new sector allocations, the Council wanted to recognize the needs of 
the recreational sector for dolphin and wahoo which would exhibit 
higher landings than previously estimated with the new accounting of 
recreational landings using MRIP's FES method. At the same time the 
Council did not want to reduce the commercial ACLs on a pound basis for 
dolphin and wahoo and noted that the proposed allocations and sector 
ACLs would strike a balance between the needs of both sectors.

AMs

Dolphin

    Amendment 10 would revise the recreational AMs for dolphin. The 
current in-season closure and stock status based post-season AM would 
be replaced. The proposed recreational AM in Amendment 10 would be a 
post season AM that would be triggered in the following fishing year if 
the total ACL (commercial and recreational ACLs, combined) is exceeded. 
The Council's intent is to avoid closing recreational harvest in-season 
and extend maximum fishing opportunities to the recreational sector 
without triggering the recreational AM, as long as the commercial 
sector is under harvesting its sector ACL. The revised recreational AM 
trigger would also help ensure sustainable harvest by preventing the 
total ACL from being exceeded on a consistent basis. Once triggered,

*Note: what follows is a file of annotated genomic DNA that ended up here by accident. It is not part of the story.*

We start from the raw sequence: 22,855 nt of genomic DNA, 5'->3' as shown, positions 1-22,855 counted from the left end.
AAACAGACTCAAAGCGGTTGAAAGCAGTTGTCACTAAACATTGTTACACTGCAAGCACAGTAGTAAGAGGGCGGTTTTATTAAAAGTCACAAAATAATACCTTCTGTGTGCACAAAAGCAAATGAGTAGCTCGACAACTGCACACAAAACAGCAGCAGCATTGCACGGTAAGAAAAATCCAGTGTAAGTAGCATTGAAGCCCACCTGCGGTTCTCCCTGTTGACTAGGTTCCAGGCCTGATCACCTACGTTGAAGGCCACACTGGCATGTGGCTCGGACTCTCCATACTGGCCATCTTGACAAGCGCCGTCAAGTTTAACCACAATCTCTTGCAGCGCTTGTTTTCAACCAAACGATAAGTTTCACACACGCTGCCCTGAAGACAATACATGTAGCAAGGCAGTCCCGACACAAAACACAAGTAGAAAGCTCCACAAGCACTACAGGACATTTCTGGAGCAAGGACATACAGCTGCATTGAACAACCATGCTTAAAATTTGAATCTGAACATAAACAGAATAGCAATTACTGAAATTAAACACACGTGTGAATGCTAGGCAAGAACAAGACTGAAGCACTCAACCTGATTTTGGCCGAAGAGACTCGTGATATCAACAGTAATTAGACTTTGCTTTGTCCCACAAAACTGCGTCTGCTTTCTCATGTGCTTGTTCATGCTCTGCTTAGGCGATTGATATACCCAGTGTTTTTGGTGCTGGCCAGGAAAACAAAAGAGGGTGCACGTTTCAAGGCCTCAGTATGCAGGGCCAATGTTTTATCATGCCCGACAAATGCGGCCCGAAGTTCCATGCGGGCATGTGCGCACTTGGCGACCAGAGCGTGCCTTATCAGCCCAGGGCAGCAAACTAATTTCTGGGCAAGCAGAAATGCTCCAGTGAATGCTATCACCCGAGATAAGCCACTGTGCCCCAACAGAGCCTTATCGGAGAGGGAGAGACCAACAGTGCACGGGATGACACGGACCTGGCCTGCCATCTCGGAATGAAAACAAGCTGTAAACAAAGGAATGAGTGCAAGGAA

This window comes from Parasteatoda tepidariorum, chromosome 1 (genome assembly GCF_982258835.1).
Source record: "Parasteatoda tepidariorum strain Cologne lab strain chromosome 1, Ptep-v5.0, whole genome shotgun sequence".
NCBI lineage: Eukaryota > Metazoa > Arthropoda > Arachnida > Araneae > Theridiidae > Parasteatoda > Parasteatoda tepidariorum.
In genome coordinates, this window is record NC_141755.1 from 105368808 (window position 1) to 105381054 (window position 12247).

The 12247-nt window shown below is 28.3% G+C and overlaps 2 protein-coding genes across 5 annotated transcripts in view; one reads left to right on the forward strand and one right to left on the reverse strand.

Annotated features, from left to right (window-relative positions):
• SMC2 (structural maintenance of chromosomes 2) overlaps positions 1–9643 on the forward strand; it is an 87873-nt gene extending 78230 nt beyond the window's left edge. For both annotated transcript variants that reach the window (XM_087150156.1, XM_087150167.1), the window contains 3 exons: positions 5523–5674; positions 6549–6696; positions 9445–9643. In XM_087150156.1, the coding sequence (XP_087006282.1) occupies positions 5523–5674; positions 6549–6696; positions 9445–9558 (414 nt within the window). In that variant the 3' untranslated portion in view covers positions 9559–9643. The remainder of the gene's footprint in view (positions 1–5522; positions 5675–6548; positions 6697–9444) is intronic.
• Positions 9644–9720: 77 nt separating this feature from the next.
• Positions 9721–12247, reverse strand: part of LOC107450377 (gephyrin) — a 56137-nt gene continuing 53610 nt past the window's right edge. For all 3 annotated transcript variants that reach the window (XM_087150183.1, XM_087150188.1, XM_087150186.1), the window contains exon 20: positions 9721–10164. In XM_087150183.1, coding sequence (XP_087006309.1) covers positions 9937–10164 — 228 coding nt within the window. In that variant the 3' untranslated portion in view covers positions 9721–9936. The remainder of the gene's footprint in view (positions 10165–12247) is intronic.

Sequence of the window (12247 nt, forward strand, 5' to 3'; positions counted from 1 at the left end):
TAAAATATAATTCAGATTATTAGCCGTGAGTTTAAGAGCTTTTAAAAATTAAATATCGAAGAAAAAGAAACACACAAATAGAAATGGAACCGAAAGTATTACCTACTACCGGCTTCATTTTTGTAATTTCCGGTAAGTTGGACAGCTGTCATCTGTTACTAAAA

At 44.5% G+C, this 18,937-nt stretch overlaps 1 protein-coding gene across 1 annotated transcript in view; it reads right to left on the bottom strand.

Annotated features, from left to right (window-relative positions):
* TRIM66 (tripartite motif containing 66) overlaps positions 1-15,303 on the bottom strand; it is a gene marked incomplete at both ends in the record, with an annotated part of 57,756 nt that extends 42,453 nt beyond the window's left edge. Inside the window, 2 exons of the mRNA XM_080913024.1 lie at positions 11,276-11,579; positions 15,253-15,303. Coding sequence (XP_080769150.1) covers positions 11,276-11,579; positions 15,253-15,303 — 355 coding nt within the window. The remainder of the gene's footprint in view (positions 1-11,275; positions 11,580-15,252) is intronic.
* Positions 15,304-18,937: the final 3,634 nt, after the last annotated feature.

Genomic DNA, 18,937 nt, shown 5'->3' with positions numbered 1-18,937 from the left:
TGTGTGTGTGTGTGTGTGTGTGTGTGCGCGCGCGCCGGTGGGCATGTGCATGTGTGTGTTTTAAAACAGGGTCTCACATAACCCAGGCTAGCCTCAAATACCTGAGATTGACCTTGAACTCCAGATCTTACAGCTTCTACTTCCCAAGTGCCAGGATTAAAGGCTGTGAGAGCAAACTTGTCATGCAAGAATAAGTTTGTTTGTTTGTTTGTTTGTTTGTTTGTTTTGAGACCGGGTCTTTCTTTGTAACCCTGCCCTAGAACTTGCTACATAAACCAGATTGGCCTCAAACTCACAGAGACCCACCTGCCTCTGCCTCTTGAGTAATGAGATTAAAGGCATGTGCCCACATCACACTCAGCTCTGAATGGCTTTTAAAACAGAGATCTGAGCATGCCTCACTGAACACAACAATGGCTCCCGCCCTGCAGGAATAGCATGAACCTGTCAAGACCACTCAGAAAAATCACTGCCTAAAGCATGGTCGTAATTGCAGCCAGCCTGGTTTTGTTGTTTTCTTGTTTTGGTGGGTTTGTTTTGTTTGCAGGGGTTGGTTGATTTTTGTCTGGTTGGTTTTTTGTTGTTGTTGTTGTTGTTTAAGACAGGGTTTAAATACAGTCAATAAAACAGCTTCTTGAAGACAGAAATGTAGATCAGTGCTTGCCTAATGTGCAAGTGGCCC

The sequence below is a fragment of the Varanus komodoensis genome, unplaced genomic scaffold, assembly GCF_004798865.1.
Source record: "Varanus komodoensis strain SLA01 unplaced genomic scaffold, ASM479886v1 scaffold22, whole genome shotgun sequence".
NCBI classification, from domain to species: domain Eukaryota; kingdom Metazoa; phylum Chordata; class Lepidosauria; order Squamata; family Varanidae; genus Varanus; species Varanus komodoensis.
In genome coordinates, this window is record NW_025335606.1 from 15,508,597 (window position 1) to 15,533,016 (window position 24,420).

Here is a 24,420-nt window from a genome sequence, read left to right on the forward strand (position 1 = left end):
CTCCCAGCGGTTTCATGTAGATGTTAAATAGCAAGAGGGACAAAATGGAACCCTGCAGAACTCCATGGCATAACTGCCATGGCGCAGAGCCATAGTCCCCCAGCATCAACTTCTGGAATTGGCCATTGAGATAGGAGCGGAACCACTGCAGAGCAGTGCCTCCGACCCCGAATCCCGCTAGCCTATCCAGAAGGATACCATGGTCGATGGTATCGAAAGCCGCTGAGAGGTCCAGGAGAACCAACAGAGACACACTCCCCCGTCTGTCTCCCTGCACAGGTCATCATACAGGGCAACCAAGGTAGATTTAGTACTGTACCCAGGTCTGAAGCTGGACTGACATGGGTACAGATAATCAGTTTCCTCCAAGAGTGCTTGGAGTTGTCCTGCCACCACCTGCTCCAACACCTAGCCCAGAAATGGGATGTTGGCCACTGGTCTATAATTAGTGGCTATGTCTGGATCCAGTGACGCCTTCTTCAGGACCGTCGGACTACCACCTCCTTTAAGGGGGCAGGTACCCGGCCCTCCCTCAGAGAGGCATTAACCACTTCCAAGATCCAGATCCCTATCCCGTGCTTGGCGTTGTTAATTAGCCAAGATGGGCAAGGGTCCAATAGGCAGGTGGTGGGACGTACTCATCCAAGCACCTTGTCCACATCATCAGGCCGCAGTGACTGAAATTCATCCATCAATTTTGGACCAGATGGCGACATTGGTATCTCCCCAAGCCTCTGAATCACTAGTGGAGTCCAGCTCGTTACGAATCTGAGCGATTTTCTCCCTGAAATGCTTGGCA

the proposed post-season recreational AM would reduce the length of the 
following recreational fishing season by the amount necessary to 
prevent the recreational ACL from being exceeded in the following year. 
However, the length of the recreational season would not be reduced if 
the RA determines, using the best available science, that the season 
reduction is not necessary. The Council noted that there would be a 
relatively low likelihood of the recreational AM for dolphin being 
triggered, because the proposed recreational ACL is based on the 
proposed ABC which is set at a relatively high level of landings that 
has not often been observed in the dolphin portion of the dolphin and 
wahoo fishery. Additionally, any determination that the total ACL had 
been exceeded would allow for the monitoring of landings during the